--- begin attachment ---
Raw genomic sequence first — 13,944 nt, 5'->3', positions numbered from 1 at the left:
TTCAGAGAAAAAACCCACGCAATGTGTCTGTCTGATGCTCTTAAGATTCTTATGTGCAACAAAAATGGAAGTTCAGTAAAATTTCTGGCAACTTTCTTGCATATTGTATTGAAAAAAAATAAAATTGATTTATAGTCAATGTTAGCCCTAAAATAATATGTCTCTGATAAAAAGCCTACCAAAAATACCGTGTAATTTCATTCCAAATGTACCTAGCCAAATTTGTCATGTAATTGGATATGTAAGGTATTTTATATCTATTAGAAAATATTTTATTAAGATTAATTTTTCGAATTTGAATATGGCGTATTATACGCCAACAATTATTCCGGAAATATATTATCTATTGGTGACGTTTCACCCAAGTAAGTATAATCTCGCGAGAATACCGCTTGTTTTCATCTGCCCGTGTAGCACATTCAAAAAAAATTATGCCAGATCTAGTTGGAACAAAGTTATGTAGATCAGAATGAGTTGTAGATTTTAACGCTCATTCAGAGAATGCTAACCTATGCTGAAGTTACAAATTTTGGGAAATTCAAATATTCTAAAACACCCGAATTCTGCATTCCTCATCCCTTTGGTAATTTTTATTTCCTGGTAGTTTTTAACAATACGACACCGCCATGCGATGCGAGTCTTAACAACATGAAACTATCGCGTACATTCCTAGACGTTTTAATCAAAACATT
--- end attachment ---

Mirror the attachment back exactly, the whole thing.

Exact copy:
Raw genomic sequence first — 13,944 nt, 5'->3', positions numbered from 1 at the left:
TTCAGAGAAAAAACCCACGCAATGTGTCTGTCTGATGCTCTTAAGATTCTTATGTGCAACAAAAATGGAAGTTCAGTAAAATTTCTGGCAACTTTCTTGCATATTGTATTGAAAAAAAATAAAATTGATTTATAGTCAATGTTAGCCCTAAAATAATATGTCTCTGATAAAAAGCCTACCAAAAATACCGTGTAATTTCATTCCAAATGTACCTAGCCAAATTTGTCATGTAATTGGATATGTAAGGTATTTTATATCTATTAGAAAATATTTTATTAAGATTAATTTTTCGAATTTGAATATGGCGTATTATACGCCAACAATTATTCCGGAAATATATTATCTATTGGTGACGTTTCACCCAAGTAAGTATAATCTCGCGAGAATACCGCTTGTTTTCATCTGCCCGTGTAGCACATTCAAAAAAAATTATGCCAGATCTAGTTGGAACAAAGTTATGTAGATCAGAATGAGTTGTAGATTTTAACGCTCATTCAGAGAATGCTAACCTATGCTGAAGTTACAAATTTTGGGAAATTCAAATATTCTAAAACACCCGAATTCTGCATTCCTCATCCCTTTGGTAATTTTTATTTCCTGGTAGTTTTTAACAATACGACACCGCCATGCGATGCGAGTCTTAACAACATGAAACTATCGCGTACATTCCTAGACGTTTTAATCAAAACATT